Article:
There is truth to that old adage, “it costs more to be poor.” To be sure, no one bears the cost of our stagnant economy more than Hispanic and Latino children. A recent study reports that for the first time ever, the number of Hispanic children living in poverty exceeds that of other groups.
The nation's poor have increased to a record 46.2 million — nearly 1 in 6 Americans — as the overall poverty rate climbed to 15.1 percent, from 14.3 percent the previous year. Worse, 1 in 4 Hispanics or Latinos live under the poverty line.
In fact, our community suffers from an unemployment rate exceeding 11 percent — two points higher than the national average. In South Texas where I live, it is worse, with an unemployment rate of 12.6% for the general population, which is 85% Hispanic.
When the loss of our economic freedoms begin to have a real impact on our ability to accumulate savings, attain a quality education, and achieve a better quality of life – it should come as no surprise those who will be hurt the most and the hardest are the most vulnerable, our children.
I for one lay majority of the blame squarely on government intervention, and it is time we had a conversation within our community about its growing size and intrusion in our lives.
Federal overreach triggered the housing bubble and collapse of 2007 by guaranteeing loans the private markets traditionally would never have approved. The resulting loss of personal wealth, due to falling home values, and the record number of foreclosures coincided with government's regulatory imposition on small business owners.
Compounding the problem has been the adminstrations ’s insistence to borrow trillions from future generations on the pretext of stimulating the current generation's flat economy. Additionally, Obamacare's pending arrival has added further uncertainty to small businesses across America and stifled their ability to plan, invest, expand, innovate, and hire people.
And yet, the Administration’s newly unveiled solution is more of the same. The American Jobs Act proposes more taxes, more fees, and more rules that will further constrain and hamper an already heavy-laden small business sector.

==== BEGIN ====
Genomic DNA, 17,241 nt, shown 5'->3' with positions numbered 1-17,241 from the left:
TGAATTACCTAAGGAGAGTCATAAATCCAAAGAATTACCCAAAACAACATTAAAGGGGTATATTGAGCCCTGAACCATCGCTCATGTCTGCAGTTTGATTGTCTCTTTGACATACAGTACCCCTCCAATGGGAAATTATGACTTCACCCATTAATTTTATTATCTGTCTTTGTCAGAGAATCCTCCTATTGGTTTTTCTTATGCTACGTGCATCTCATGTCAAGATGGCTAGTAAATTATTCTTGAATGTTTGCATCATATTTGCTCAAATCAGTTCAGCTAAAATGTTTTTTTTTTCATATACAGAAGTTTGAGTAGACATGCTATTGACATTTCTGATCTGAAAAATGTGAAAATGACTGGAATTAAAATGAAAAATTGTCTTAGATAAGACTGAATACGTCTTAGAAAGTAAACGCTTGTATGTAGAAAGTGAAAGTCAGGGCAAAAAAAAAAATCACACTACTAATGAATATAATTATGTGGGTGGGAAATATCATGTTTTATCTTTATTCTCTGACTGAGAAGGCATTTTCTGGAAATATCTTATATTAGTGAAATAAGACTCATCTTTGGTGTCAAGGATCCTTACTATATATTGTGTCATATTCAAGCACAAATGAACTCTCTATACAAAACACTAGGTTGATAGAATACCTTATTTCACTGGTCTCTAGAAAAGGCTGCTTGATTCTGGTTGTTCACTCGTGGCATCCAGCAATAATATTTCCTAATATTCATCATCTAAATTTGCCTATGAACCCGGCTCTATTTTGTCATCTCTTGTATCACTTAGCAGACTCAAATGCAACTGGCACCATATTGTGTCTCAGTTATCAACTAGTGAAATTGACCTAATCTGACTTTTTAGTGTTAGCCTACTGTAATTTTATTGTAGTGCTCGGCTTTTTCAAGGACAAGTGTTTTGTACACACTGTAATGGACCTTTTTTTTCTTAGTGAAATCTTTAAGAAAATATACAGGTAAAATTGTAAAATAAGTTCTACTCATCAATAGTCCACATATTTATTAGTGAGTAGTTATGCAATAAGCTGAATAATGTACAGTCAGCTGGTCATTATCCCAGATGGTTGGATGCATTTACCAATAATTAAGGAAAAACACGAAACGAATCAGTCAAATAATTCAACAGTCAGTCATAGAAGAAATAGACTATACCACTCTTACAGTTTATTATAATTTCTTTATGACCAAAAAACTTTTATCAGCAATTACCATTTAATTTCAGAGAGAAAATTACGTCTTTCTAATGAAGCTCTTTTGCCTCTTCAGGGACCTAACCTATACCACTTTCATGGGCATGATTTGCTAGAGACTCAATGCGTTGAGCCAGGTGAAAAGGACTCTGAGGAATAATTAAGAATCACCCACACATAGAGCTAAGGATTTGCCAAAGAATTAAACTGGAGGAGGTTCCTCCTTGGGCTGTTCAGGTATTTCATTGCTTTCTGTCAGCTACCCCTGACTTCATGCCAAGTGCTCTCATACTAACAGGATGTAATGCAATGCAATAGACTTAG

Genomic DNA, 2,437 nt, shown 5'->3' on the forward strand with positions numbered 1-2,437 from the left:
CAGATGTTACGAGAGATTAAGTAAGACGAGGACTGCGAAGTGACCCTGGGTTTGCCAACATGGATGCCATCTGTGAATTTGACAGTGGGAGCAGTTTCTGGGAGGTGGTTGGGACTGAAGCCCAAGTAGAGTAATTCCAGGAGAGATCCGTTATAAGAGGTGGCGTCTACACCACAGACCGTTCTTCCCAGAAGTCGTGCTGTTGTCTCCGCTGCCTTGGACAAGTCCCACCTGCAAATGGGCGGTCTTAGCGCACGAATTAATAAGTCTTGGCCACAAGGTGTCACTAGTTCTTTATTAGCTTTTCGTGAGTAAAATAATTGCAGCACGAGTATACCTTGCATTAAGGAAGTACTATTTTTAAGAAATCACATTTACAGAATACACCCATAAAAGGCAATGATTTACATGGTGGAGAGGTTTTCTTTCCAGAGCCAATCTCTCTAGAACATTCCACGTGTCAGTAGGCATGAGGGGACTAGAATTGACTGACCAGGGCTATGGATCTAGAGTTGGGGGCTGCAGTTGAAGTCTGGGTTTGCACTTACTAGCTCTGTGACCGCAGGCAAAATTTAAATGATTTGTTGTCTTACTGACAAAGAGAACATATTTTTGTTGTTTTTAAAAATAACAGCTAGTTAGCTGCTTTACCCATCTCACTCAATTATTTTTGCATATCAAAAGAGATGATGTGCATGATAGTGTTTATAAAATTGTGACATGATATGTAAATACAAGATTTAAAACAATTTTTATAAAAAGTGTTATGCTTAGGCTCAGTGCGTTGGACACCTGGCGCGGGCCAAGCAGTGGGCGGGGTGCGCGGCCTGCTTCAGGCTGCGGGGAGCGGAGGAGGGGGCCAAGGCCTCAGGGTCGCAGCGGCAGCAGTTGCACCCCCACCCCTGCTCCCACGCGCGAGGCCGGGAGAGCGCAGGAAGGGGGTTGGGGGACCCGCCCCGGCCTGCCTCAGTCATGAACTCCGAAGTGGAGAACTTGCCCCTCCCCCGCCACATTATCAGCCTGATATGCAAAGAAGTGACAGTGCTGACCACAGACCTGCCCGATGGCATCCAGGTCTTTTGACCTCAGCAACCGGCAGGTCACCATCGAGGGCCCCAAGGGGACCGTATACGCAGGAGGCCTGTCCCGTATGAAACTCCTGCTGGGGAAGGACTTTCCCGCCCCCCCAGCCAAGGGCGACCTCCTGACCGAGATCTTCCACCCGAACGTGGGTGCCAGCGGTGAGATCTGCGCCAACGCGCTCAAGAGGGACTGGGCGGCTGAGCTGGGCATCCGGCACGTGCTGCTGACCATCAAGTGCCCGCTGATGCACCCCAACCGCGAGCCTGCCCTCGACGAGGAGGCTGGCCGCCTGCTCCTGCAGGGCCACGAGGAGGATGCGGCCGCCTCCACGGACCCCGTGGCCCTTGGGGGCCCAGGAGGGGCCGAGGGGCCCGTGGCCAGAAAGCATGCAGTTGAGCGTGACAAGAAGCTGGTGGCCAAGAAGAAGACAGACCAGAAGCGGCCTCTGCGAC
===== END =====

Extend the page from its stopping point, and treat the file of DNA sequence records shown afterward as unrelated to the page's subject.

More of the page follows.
Ya basta. Clearly, effective solutions to the current economic problems have not been found in restricting free markets, encouraging redistributionist policies, or limiting the creation of private wealth.
The solution is growing economic opportunities and improving education attainment. As Michael Barrera, a business leader and former President of the U.S. Hispanic Chamber of Commerce puts it, “Economic freedom is what paves the way to gainful and sustainable employment, which ultimately allows the parent to provide quality education opportunities for their children – the way out of poverty.”
However, growth has become increasingly dependent on the confidence to invest in high tech advances, development of innovative products, new and forward-looking industries, as well as start-ups that replace the old and obsolete business models. Consequently, innovation requires a flourishing free enterprise and an educated and highly trained work force. None of this will materialize if we fail to return to the fundamental principles of economic freedom – embodied in the rule of law, the protection of property rights, freedom to contract, open competition, sound money, and limiting the size and scope of government.
A recent poll from Generation Opportunity found that 70% of Hispanic young adults would decrease federal spending if given the chance to set America’s fiscal priorities. They choose lesser government. They understand the nation’s prosperity has never depended upon expansion of unsustainable government programs or redistribution of wealth. It depends on a combination of economic and political freedom, a strong work ethic, self-sufficiency, and emphasis on risk-taking to improve our families’ lives – without the high cost to our children and future generations.